Toxic waste mountains threaten Southeast Asia's booming megacities
A blaze at a vast rubbish dump made up of six million tonnes of putrefying trash and toxic effluent has kindled fears that poor planning and lax law enforcement are tipping Thailand towards a waste crisis.
Locals had long pressed for the closure of the foul-smelling Praeksa landfill site, wedged between a cluster of industrial estates on the fringes of Bangkok.
But a ferocious eight-day fire that cloaked the capital's eastern suburbs in poisonous smoke earlier this year thrust Praeksa to the heart of a national debate over rubbish.
Bangkok - a sprawling city of 12 million and counting - produces around 10,000 tonnes of waste a day, a substantial portion of the 27 million tonnes generated each year across the kingdom.
The ruling junta has put waste disposal high on its to-do list, but Thailand is not alone.
From Jakarta's Bantar Gebang dump to Manila's "smoky mountain", open landfills blight Southeast Asia's booming megacities, as urban planners labour to keep pace with rapid urbanisation and industrial growth.
Experts warn those dumps are an environmental and health time bomb.
Open dumping "offers a quick and easy solution in the short run", the United Nations Economic and Social Commission for Asia and Pacific says in a study, warning of severe environmental problems and long-term health issues caused by contaminated water and land.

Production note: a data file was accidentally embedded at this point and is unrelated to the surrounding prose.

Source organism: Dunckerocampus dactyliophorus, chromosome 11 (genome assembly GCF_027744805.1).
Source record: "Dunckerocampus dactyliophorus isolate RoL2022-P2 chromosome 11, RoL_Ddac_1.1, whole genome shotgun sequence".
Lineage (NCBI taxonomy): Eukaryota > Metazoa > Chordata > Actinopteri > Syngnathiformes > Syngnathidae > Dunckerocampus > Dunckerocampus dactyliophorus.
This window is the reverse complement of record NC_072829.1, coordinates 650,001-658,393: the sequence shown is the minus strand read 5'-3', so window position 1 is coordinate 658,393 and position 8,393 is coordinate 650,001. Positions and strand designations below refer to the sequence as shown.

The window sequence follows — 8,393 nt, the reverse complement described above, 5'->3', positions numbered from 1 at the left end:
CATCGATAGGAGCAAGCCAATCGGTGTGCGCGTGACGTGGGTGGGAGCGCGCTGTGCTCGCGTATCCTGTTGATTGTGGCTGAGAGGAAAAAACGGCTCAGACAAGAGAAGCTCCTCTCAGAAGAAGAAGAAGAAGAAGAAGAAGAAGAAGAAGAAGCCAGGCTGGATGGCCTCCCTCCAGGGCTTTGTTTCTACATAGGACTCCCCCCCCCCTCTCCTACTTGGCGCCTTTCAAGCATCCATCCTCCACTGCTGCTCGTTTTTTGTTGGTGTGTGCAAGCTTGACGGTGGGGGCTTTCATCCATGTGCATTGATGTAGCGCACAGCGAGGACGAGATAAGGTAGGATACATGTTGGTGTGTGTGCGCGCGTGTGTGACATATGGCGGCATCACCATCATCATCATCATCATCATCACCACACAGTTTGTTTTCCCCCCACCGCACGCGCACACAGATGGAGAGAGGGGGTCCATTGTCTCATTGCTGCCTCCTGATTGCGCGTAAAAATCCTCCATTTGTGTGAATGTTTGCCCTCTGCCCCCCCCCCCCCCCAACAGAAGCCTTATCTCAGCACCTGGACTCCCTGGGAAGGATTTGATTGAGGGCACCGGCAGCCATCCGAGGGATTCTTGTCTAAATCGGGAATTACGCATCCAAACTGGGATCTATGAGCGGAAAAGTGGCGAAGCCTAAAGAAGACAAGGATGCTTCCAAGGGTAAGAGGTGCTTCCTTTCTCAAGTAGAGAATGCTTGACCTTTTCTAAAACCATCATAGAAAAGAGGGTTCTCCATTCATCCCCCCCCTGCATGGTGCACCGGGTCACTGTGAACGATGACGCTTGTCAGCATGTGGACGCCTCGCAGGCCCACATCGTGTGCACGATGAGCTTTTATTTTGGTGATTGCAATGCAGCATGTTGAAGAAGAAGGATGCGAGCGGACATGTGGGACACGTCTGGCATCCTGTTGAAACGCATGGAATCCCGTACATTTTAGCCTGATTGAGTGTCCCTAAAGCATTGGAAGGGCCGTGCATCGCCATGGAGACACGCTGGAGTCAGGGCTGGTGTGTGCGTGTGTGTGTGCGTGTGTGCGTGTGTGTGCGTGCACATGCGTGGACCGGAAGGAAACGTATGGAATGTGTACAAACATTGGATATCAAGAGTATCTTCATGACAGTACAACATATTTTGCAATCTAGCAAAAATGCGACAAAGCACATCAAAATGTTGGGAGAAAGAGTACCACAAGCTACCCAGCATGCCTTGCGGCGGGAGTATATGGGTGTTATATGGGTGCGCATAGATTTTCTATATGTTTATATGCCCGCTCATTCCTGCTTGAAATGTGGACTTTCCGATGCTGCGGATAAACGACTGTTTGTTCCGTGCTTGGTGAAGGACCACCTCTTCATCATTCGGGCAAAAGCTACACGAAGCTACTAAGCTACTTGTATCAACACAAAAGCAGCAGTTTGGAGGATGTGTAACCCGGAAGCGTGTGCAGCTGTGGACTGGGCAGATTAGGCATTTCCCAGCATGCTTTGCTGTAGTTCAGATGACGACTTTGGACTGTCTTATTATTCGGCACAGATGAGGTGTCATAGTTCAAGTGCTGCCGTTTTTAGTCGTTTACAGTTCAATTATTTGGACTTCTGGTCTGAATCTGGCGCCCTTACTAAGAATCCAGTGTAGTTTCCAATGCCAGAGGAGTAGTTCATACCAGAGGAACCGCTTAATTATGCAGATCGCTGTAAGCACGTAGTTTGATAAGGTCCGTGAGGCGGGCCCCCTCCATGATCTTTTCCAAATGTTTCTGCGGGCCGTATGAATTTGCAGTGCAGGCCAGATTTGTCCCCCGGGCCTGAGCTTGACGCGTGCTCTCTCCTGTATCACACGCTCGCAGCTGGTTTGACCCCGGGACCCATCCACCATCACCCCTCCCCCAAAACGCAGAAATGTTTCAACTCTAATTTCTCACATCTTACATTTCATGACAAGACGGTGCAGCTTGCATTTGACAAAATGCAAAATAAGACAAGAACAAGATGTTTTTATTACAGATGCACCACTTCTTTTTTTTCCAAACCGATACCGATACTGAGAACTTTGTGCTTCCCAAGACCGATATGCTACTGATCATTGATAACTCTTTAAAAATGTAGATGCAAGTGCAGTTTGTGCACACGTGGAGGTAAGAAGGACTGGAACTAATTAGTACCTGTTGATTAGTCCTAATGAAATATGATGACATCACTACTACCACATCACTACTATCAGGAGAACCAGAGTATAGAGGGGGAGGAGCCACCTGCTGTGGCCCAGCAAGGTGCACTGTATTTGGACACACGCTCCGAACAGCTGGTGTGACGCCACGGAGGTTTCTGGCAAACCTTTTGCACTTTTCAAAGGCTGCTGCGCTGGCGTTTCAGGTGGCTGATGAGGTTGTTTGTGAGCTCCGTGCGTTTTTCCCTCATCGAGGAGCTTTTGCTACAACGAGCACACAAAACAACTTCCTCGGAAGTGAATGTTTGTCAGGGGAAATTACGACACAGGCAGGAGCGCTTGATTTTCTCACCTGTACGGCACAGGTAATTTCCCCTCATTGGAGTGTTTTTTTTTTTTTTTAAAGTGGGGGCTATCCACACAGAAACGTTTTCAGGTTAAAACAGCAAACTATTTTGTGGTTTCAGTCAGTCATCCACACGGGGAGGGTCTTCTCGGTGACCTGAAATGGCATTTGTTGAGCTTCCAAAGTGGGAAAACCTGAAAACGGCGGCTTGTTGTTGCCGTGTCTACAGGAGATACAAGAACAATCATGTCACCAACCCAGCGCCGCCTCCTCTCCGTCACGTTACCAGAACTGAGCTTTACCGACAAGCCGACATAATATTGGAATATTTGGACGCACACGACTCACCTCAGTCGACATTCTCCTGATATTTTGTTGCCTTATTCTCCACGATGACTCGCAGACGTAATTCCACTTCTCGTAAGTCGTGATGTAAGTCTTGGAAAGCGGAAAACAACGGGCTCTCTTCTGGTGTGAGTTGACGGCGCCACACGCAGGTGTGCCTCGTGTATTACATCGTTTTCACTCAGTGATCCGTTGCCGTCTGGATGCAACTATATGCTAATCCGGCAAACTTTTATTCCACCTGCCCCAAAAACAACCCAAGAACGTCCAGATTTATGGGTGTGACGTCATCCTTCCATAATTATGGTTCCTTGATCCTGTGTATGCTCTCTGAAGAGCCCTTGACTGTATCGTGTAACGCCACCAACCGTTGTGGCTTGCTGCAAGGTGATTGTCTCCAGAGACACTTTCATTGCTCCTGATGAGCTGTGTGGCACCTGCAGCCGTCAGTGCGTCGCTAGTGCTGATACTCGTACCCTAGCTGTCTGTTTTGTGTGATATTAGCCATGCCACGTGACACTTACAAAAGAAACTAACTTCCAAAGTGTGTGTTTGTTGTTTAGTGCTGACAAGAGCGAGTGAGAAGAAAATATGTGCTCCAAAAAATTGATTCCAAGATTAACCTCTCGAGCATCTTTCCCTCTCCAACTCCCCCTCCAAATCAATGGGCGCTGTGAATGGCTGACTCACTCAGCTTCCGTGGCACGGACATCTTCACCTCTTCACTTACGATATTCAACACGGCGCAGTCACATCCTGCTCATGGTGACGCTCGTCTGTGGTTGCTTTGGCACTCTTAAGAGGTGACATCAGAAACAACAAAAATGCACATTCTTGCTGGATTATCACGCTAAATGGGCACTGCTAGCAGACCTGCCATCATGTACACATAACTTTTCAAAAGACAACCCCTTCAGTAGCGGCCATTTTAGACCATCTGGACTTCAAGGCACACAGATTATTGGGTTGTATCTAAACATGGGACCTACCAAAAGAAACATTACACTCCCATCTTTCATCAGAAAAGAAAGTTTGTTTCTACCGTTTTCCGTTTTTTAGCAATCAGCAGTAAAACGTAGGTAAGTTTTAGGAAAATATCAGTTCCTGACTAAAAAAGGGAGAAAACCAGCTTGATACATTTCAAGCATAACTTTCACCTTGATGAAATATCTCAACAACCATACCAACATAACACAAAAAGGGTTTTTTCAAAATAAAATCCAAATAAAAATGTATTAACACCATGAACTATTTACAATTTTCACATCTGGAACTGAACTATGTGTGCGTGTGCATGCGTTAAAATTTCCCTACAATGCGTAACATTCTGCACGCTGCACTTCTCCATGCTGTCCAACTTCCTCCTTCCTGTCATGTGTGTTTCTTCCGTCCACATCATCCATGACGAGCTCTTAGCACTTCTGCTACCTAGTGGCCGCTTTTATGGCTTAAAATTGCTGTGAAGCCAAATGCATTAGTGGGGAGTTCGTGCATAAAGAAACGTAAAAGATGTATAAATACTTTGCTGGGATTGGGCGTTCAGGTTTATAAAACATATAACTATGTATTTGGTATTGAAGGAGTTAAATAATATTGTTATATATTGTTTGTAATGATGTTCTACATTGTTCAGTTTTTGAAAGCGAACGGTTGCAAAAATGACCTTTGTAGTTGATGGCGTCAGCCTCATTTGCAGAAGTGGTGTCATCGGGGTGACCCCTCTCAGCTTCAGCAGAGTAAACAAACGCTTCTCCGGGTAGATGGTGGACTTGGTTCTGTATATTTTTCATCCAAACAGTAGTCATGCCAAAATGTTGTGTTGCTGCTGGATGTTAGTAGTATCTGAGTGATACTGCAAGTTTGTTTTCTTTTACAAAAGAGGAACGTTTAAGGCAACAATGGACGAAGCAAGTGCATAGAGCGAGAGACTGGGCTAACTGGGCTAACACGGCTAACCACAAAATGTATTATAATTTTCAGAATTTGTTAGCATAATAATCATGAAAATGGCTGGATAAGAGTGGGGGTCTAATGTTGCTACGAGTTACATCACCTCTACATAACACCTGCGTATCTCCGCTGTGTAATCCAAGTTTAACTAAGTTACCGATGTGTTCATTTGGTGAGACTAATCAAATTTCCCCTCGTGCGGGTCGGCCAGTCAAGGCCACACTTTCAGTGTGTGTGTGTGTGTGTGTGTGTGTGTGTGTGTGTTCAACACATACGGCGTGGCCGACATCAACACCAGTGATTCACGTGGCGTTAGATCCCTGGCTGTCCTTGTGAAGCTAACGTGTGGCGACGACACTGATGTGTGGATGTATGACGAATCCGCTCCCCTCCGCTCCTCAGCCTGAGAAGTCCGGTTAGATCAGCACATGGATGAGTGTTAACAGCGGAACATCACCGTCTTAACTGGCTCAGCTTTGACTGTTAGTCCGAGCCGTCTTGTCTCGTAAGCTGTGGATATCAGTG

Of Thailand's 2,500 open rubbish pits, just a fifth are properly managed, according to its Pollution Control Department. The rest are at the mercy of illegal dumping - including of hazardous waste - fires and seepage into nearby land and water systems.
The department says the mid-March blaze at Praeksa, which has caught fire several times since, was just one of 10 that rage every month in Thailand.
For residents near Praeksa, in Samut Prakan province neighbouring Bangkok, the intensity of the blaze has left them in little doubt that inflammable chemicals swash around the fetid mounds of trash.
The tip is meant for household waste only.
"I want it closed," said 85-year-old resident Jad Pimsorn. "I have lived with it but I don't want my children and grandchildren to live with it too."
The dump operator denied he had allowed chemicals to be illegally stashed at his site.
"But there were several companies operating the pit before me," Krompol Samutsakorn said.
Thai households pay less than half a dollar a month to get rid of their waste. Local authorities say that leaves them short of cash to invest in modern, environmentally friendly incinerators or recycling plants, but they are reluctant to raise rates in already poor neighbourhoods.